Think of the main motivations and needs that drive your customers. What is the end goal that users want to achieve by using your app?
Customer pain points should influence your design decisions more than any other attribute. Think of the main issues users face that urge them to find a solution. How you deliver that solution will be based on your understanding of their pain points.
Understand how users perceive certain features within your app and how their circumstances shape their behavior.
By now you’re probably wondering what a UX persona example looks like. Let’s imagine that you’re developing a user persona for a food delivery app.
A great example here would be Healthy Heather, a busy millennial who doesn’t have time to cook. Eating healthy and being informed about nutrition is one of her main motivators.
Here is an example of how you would fill out a user persona template for Healthy Heather:
For Heather, you could use a stock image representing a woman in her mid-twenties.
Heather is a single gal in her 20s who orders food frequently due to her busy schedule.
She wants healthy, fast, and local options.
Heather wants to know more about the nutritional facts of the food she orders.
She wants a simple and quick way to have healthy food delivered to her.
UX designers have developed a few different persona types depending on the context:
Proto personas are created by brainstorming, making assumptions about your users, and relying on already existing data. You put together all that you have learned from interacting with people during development, e.g, which features work well, how much information should go into each screen — without doing any additional research.
Recently teams are finding more success creating personas after running qualitative research. Given that this approach relies on user data, it’s seen as the most accurate. However, remember to keep your sample size as large and diverse as possible to ensure the answers are relevant.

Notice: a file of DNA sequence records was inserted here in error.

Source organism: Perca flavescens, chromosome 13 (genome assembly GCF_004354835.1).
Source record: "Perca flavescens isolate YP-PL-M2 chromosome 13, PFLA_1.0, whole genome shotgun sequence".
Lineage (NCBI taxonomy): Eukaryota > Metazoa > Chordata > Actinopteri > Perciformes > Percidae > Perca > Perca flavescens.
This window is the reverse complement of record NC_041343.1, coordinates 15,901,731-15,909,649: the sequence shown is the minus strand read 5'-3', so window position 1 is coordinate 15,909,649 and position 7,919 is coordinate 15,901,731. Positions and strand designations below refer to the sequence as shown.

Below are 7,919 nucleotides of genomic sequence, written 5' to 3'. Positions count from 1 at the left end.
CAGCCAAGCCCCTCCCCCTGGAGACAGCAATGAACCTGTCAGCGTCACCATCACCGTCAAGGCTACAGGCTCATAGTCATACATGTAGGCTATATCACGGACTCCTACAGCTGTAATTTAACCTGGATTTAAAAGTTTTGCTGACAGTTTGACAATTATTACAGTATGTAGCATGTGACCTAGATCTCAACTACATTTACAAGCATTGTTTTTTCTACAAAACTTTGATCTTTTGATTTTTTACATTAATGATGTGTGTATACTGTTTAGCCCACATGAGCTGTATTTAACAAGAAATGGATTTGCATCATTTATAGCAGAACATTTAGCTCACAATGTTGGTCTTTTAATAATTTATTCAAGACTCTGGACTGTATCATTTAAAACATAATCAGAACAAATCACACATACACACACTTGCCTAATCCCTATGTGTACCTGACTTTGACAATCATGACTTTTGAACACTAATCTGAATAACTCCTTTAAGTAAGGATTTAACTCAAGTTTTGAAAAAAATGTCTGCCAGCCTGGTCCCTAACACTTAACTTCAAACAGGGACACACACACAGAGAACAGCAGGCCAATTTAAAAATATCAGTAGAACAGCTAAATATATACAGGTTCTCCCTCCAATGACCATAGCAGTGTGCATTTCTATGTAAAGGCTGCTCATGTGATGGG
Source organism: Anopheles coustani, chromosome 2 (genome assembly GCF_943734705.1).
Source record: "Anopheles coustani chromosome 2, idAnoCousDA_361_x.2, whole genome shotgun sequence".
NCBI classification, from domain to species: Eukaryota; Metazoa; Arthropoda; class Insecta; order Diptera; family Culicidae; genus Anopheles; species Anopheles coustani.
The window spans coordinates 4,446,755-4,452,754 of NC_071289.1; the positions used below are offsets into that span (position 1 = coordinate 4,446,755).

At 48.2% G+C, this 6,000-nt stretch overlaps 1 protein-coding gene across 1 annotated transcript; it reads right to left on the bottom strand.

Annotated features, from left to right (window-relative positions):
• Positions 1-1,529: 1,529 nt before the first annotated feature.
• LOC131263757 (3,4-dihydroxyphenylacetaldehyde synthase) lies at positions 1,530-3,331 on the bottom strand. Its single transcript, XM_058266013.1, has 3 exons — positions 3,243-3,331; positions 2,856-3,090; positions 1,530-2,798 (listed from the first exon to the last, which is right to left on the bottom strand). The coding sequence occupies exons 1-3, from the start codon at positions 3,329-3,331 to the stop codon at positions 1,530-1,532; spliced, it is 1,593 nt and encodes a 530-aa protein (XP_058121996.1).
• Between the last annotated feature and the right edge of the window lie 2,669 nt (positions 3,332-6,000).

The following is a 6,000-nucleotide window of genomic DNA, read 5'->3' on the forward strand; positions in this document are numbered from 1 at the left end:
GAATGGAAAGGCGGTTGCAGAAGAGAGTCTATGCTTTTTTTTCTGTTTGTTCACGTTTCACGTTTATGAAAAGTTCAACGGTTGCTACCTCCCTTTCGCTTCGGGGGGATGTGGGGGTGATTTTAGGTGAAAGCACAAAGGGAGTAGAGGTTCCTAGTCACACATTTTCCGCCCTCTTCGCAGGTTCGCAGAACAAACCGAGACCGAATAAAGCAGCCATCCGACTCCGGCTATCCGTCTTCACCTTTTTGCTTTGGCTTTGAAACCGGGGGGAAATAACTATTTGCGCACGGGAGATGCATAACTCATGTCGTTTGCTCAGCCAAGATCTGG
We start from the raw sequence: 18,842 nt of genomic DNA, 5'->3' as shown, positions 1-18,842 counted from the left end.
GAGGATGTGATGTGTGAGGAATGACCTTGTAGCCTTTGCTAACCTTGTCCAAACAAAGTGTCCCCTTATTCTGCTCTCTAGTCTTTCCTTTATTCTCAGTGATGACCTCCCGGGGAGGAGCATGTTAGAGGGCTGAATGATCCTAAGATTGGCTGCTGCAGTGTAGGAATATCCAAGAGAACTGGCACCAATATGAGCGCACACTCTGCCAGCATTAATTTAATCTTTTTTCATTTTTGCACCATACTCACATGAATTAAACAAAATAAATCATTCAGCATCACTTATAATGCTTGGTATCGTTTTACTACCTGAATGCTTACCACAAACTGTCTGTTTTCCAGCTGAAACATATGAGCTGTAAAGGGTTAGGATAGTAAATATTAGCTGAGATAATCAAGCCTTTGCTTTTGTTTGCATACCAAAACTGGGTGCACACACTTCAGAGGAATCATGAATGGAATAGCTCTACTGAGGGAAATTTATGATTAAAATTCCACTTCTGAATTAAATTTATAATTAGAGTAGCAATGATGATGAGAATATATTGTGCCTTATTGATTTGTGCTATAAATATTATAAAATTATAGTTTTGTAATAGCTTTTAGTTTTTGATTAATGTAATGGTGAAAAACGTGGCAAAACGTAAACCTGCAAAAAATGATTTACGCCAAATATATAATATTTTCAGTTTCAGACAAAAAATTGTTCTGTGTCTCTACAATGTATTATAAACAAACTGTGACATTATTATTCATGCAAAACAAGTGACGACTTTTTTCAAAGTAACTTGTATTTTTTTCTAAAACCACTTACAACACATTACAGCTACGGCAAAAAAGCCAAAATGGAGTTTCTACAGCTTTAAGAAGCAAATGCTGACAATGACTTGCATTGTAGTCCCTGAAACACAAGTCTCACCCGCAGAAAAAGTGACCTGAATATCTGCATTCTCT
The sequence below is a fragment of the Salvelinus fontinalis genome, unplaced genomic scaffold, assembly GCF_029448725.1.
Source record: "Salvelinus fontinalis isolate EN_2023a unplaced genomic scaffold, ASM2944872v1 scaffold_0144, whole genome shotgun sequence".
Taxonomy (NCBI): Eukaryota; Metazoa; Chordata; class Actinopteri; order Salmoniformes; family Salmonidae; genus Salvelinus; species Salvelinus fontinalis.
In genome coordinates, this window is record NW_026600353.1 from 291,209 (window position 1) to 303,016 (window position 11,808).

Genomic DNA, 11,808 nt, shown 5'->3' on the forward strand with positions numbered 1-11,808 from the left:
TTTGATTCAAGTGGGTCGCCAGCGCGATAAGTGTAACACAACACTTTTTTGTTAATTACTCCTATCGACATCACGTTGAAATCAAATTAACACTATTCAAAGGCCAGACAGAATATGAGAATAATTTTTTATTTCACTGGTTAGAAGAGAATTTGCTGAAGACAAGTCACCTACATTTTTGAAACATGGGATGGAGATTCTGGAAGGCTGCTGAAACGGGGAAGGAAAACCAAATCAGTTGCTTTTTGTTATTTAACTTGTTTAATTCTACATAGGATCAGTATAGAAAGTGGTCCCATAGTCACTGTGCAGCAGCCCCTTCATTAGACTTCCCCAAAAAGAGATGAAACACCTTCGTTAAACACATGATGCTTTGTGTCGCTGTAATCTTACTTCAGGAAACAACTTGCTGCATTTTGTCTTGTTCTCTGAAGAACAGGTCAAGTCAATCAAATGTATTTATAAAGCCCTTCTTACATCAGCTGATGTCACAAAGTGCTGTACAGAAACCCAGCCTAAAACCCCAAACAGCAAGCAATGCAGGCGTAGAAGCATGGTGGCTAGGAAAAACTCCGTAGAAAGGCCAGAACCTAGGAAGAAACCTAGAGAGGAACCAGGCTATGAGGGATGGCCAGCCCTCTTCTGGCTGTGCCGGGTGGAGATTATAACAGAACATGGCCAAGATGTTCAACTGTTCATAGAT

Statistical personas are a mix of qualitative and quantitative research coming together to form the user persona. To identify the survey questions, you first need to do some exploratory qualitative research beforehand. Creating a statistical persona might require some effort, but the details this type of research brings make this survey worth it.
Engaging personas involve a more holistic approach that emphasizes storytelling and includes a 3D rendering of the user. They should be fleshed out by including details about their emotions, social background, and psychology.
Engaging personas give designers more than enough material to work with when creating an experience. This strategy has been proven effective not only in process improvement but also in delivering better products overall.
Goal-directed personas focus on the approach and process a user would take to solve their specific problem. By defining several high-level scenarios that dictate how your persona would behave, you can start outlining the preferred user journey to achieve their objectives.
A role-based persona understands a person’s role within an organization, and how that affects their behavior. This user profile aims to broaden out the view from a purely goal-directed perspective to one that looks at how job function and environment could impact their decision making.
Each of these approaches has its own benefits and drawbacks. The key to using any methodology for creating a persona is that it should fit your needs and be easy enough to maintain so you can make decisions with confidence.
There's no single answer to that question.
Here are some tips to keep in mind when creating your user persona groups:
User personas are crucial for app development because they let you empathize with and truly understand your users. The more you understand who will be using your app, the better you’ll be at designing something that meets their inherent needs.
According to research by Acquia, 76% of respondents will switch to a competitor even if they’ve only had a single bad experience with a brand they usually like. Avoid becoming a negative statistic and start mapping out your marketing personas for better efficacy in product or service design.